Southeast Climate Hub to Aid Landowners 'SERCH'-ing for Management Advice


SERCH_map.jpgRaleigh, North Carolina, the state's capital, is well known as a hub of cultural, educational, technological, and political activity. Now the city is gaining new attention as a hub of climate change knowledge and assistance. On February 5, 2014, US Department of Agriculture Secretary Tom Vilsack announced the formation of seven Regional Hubs for Risk Adaptation and Mitigation to Climate Change. These Climate Hubs will provide science-based information and outreach to help farmers, ranchers, and forest landowners manage resources in the face of climate change and related threats, such as wildfire, invasive species, drought, and extreme weather. Eastern Threat Center research ecologist Steve McNulty is the Director of the USDA Southeast Regional Climate Hub, or SERCH, based at North Carolina State University in Raleigh. "The main objective is to take the good science that's already been done, make sure it gets converted into usable land management practices, and get that information to the landowner," says McNulty. SERCH is a collaborative effort involving staff from USDA's Forest Service, Natural Resources Conservation Service, and Agricultural Research Service as well as numerous partnering organizations. A SERCH "sub hub" located in Río Piedras, Puerto Rico, will be focused on issues relevant to resource management in the Caribbean. Read more in CompassLive and the USDA blog, and listen to interviews with Steve McNulty in podcasts from WUNC and WCOM.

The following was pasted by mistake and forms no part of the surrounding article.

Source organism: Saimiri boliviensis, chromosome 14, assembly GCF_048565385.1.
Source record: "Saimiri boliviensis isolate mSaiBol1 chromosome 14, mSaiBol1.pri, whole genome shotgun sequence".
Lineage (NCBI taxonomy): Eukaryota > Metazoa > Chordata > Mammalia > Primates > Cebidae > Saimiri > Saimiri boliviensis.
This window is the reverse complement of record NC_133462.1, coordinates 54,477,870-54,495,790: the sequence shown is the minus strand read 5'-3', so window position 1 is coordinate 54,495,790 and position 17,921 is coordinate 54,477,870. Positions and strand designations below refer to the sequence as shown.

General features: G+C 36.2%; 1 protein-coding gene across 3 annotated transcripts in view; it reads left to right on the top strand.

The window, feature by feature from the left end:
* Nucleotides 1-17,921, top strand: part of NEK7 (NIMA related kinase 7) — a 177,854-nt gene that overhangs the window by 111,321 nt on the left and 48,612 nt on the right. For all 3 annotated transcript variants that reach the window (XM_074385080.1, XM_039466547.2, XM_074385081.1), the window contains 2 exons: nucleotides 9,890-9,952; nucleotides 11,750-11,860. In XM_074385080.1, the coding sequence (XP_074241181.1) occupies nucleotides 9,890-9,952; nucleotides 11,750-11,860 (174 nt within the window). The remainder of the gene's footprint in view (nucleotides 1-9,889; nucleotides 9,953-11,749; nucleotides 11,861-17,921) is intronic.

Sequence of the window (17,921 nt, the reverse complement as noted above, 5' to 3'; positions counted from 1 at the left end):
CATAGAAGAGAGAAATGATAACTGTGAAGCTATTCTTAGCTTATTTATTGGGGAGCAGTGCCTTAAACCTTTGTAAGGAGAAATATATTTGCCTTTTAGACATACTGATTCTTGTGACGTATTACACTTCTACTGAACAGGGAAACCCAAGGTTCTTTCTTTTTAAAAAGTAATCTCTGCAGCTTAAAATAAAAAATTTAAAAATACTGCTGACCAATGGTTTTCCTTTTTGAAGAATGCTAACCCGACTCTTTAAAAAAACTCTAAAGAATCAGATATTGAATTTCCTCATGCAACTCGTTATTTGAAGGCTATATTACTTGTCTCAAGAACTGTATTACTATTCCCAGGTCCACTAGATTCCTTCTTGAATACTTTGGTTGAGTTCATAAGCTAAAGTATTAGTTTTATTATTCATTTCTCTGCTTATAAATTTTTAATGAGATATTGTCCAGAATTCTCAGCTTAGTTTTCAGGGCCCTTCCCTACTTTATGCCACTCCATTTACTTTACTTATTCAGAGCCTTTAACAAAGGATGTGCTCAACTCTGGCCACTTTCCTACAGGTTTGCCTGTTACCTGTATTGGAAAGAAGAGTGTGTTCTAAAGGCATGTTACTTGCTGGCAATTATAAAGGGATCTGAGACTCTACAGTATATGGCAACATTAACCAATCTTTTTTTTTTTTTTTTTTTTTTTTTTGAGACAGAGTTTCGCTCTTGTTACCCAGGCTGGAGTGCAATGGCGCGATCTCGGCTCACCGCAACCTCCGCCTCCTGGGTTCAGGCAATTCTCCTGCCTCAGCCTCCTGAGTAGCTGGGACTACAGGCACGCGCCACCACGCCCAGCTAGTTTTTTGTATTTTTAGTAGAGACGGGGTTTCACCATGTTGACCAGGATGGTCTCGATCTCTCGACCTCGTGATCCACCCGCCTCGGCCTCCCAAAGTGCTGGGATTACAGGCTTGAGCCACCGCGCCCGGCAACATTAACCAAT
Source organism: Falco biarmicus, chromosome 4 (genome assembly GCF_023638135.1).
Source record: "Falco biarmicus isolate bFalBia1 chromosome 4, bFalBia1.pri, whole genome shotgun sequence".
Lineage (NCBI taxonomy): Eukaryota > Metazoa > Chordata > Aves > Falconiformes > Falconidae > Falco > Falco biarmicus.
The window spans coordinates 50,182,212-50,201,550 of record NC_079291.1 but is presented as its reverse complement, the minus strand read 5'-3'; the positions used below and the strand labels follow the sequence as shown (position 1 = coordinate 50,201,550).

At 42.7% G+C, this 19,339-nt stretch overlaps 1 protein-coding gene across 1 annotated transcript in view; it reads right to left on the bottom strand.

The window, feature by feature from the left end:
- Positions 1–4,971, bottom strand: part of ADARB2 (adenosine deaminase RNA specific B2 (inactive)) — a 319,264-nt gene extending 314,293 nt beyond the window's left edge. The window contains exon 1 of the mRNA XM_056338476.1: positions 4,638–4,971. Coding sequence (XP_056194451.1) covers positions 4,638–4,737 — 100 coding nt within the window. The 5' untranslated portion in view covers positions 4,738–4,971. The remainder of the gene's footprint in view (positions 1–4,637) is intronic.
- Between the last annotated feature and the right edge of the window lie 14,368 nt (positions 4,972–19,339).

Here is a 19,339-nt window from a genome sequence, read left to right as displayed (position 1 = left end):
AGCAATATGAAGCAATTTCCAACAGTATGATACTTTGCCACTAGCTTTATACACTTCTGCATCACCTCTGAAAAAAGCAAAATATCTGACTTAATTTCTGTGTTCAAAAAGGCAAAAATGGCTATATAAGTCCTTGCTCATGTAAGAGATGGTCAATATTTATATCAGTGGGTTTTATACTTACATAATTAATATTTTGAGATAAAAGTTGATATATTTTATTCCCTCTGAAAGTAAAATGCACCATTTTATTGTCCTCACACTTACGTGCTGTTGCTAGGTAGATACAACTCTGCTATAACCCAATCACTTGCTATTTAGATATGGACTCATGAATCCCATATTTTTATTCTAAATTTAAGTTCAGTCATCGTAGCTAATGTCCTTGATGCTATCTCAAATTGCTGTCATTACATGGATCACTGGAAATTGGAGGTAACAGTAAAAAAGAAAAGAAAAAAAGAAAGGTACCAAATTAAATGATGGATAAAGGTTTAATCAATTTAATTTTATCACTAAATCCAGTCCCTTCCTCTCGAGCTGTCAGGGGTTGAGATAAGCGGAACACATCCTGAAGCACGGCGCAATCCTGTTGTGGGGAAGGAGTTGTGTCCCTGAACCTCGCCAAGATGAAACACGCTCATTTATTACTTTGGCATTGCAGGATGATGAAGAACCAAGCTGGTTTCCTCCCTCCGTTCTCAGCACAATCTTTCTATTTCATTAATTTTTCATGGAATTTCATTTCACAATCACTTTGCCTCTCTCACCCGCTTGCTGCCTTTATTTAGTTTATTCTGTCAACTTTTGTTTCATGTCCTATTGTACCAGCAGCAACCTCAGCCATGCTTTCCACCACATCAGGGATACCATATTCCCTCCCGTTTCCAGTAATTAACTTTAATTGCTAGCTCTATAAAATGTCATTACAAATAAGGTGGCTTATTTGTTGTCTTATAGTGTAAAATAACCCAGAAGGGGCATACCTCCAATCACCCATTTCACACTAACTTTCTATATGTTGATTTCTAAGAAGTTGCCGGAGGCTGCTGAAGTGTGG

Pictured: The USDA Southeast Regional Climate Hub serves eleven southeastern states.


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